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Fish and Chips

Recently, an innovative materials research group at Dalhousie jumped into the ocean technology game and teamed up with This link will take you to another Web site VEMCO, a local company that develops unique tracking solutions for the This link will take you to another Web site Ocean Tracking Network and researchers worldwide.

The collaboration will help scientists collect more accurate data on animal behavior, movement, physiology and the survival of animals in marine and freshwater environments.

Dr. Mary Anne White, Harry Shirreff Professor of Chemical Research (Emerita) in the Department of Chemistry, and her Thermal Properties of Materials lab usually focus on materials that can be used to develop new or improved ways to store energy.

But in a chance conversation with a VEMCO employee, Dr. White learned scientists who study the movement and migratory patterns of fish would benefit from a new kind of acoustic telemetry tag—a tracking device inserted under the skin of a fish. This tag would somehow have to emit a signal when a larger fish ate a tagged fish. That way researchers could better interpret their data knowing the information coming from that tag is associated with a different species.

“He said, ‘we have a problem that materials research might help us solve,’” recalls Dr. White of the conversation over dinner. “So, I wondered, how can my team help develop that signal?”

“We needed to make a coating for the tag that the stomach acid of another fish would dissolve — it would need to be stable and non-toxic while under the skin of the tagged fish, but unstable and still non-toxic in the stomach acid of the predator,” says Dr. White. “It’s a fascinating project, chips in fish.”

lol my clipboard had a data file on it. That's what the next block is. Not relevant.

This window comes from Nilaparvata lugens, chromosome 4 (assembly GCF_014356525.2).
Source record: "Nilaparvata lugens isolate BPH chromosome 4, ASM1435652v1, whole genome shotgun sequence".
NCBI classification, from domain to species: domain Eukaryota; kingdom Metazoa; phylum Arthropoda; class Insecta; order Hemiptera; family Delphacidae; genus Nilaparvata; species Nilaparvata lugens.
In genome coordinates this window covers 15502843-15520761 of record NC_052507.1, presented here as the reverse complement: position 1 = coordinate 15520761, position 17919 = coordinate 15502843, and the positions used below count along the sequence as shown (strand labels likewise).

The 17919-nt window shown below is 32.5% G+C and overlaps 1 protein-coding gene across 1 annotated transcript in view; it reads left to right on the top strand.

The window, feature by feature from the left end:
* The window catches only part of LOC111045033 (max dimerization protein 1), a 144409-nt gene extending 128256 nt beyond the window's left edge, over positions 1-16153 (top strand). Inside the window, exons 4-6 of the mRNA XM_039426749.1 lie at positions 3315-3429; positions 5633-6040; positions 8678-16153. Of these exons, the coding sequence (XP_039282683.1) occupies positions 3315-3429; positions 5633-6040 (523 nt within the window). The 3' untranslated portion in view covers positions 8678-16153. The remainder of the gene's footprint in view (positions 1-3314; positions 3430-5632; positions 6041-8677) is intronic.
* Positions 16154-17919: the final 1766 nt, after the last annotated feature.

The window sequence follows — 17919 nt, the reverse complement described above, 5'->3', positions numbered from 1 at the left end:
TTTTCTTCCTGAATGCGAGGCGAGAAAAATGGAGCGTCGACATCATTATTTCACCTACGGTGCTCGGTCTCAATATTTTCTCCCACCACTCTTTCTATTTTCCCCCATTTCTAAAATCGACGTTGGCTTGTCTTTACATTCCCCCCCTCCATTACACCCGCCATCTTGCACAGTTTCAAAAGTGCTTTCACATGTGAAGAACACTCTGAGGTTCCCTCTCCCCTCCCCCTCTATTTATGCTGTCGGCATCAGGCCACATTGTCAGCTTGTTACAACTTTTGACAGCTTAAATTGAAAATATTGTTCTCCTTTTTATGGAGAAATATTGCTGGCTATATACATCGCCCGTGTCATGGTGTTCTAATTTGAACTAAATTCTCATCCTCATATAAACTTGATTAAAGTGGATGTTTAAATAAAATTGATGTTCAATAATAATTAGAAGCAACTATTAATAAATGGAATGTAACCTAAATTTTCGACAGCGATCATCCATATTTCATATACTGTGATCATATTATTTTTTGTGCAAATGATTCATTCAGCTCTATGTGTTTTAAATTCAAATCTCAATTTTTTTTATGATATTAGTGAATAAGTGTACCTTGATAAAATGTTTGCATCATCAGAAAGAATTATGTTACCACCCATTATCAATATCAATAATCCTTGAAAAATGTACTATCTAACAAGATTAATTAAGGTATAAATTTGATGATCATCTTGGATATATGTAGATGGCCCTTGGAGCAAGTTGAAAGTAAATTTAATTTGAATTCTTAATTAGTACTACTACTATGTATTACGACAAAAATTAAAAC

With funding from an NSERC Engage Grant, Dr. White’s team identified that a derivative of a material called chitin provided the right combination of chemical properties for the coating. A product of nature, chitin helps form tough outer skeletons found on lobsters, beetles and spiders.

The placement of the tag was an important factor in the success of this project because tags are inserted under the skin so they can continuously send out information on location, activity and physiology. Dr. White’s modified chitin material would require particular mechanical properties, too. After considerable chemical testing, the team made a coating flexible enough to prevent cracking and swelling while the fish moves about.

When the coating of the tag encounters the predator’s stomach acid it degrades and triggers the release of a small magnet that emits the signal of predation, changing the output of the tag to indicate that it’s inside of a predator.

Dr. White, Kim Miller, a postdoctoral fellow at the time, and former master’s student Ryan Fielden hold a patent with VEMCO on the successful device. Called the V5 Predation Tag and available on the company’s website, it reacts to a changing chemical environment on predation and within a matter of hours emits a signal to researchers.  

This article was adapted with permission from This link will take you to another Web site Dalhousie University.

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